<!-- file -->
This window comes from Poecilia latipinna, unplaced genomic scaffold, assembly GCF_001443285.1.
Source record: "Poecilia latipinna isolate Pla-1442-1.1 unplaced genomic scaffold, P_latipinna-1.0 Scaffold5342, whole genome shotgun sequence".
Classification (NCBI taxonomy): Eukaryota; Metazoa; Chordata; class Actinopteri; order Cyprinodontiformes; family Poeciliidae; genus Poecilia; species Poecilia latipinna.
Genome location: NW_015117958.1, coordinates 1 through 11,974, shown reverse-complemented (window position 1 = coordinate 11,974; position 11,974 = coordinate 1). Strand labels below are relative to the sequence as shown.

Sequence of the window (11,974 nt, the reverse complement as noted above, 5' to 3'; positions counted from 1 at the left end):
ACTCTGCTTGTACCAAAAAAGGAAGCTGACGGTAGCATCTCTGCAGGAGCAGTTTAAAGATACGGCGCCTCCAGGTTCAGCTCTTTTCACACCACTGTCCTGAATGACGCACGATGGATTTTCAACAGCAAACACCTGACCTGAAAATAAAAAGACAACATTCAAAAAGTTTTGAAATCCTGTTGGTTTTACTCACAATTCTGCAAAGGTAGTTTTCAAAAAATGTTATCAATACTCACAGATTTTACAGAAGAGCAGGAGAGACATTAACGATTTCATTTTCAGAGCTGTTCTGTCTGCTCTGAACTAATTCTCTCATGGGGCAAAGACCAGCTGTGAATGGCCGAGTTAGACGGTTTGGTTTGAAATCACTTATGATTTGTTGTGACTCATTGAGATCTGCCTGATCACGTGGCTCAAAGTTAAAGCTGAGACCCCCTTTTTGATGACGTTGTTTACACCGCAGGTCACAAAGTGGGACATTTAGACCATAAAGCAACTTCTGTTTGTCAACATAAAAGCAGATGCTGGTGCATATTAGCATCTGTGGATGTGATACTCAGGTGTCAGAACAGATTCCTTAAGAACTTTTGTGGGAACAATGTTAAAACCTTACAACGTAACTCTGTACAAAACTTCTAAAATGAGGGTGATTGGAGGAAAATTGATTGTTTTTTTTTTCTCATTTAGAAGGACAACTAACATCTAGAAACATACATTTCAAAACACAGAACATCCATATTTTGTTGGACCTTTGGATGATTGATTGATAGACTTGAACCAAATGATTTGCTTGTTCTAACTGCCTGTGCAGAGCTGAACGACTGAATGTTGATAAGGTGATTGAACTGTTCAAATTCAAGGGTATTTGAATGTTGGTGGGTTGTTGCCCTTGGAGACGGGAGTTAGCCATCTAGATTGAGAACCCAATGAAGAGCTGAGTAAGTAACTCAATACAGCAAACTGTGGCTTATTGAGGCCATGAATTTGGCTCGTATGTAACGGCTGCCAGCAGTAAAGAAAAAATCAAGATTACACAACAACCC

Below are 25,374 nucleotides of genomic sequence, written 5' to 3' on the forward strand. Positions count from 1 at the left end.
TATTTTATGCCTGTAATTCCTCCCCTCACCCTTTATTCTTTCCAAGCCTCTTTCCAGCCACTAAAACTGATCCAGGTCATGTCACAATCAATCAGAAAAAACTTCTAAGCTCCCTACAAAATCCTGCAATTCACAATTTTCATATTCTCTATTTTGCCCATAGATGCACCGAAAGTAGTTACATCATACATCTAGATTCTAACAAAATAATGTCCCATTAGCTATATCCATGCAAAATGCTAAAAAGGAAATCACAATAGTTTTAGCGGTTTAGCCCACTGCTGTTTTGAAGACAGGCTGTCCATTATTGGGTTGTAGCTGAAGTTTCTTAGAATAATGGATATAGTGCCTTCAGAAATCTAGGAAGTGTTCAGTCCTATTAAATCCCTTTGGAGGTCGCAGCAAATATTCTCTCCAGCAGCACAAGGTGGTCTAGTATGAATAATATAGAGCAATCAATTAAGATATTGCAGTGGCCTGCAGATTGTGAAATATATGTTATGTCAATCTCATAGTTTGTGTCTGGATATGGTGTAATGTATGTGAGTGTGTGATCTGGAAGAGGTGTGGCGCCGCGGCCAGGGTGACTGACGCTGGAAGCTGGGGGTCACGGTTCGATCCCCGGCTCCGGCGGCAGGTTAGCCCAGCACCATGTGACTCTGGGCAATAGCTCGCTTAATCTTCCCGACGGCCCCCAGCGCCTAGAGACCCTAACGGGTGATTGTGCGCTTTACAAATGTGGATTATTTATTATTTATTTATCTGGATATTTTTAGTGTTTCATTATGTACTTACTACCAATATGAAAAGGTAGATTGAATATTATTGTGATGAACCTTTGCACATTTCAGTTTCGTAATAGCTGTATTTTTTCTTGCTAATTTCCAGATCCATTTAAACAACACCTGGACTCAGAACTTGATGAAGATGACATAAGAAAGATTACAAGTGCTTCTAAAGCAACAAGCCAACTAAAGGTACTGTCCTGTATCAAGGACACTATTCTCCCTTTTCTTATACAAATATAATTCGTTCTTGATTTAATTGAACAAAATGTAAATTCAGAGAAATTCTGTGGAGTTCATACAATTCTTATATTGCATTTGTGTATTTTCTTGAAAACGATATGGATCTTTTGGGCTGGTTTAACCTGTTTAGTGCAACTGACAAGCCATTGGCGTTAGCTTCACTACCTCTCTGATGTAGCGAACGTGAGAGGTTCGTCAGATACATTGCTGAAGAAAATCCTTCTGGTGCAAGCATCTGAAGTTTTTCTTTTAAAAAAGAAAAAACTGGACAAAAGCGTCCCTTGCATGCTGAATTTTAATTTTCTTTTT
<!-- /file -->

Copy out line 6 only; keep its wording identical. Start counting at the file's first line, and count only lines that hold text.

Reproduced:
ACTCTGCTTGTACCAAAAAAGGAAGCTGACGGTAGCATCTCTGCAGGAGCAGTTTAAAGATACGGCGCCTCCAGGTTCAGCTCTTTTCACACCACTGTCCTGAATGACGCACGATGGATTTTCAACAGCAAACACCTGACCTGAAAATAAAAAGACAACATTCAAAAAGTTTTGAAATCCTGTTGGTTTTACTCACAATTCTGCAAAGGTAGTTTTCAAAAAATGTTATCAATACTCACAGATTTTACAGAAGAGCAGGAGAGACATTAACGATTTCATTTTCAGAGCTGTTCTGTCTGCTCTGAACTAATTCTCTCATGGGGCAAAGACCAGCTGTGAATGGCCGAGTTAGACGGTTTGGTTTGAAATCACTTATGATTTGTTGTGACTCATTGAGATCTGCCTGATCACGTGGCTCAAAGTTAAAGCTGAGACCCCCTTTTTGATGACGTTGTTTACACCGCAGGTCACAAAGTGGGACATTTAGACCATAAAGCAACTTCTGTTTGTCAACATAAAAGCAGATGCTGGTGCATATTAGCATCTGTGGATGTGATACTCAGGTGTCAGAACAGATTCCTTAAGAACTTTTGTGGGAACAATGTTAAAACCTTACAACGTAACTCTGTACAAAACTTCTAAAATGAGGGTGATTGGAGGAAAATTGATTGTTTTTTTTTTCTCATTTAGAAGGACAACTAACATCTAGAAACATACATTTCAAAACACAGAACATCCATATTTTGTTGGACCTTTGGATGATTGATTGATAGACTTGAACCAAATGATTTGCTTGTTCTAACTGCCTGTGCAGAGCTGAACGACTGAATGTTGATAAGGTGATTGAACTGTTCAAATTCAAGGGTATTTGAATGTTGGTGGGTTGTTGCCCTTGGAGACGGGAGTTAGCCATCTAGATTGAGAACCCAATGAAGAGCTGAGTAAGTAACTCAATACAGCAAACTGTGGCTTATTGAGGCCATGAATTTGGCTCGTATGTAACGGCTGCCAGCAGTAAAGAAAAAATCAAGATTACACAACAACCC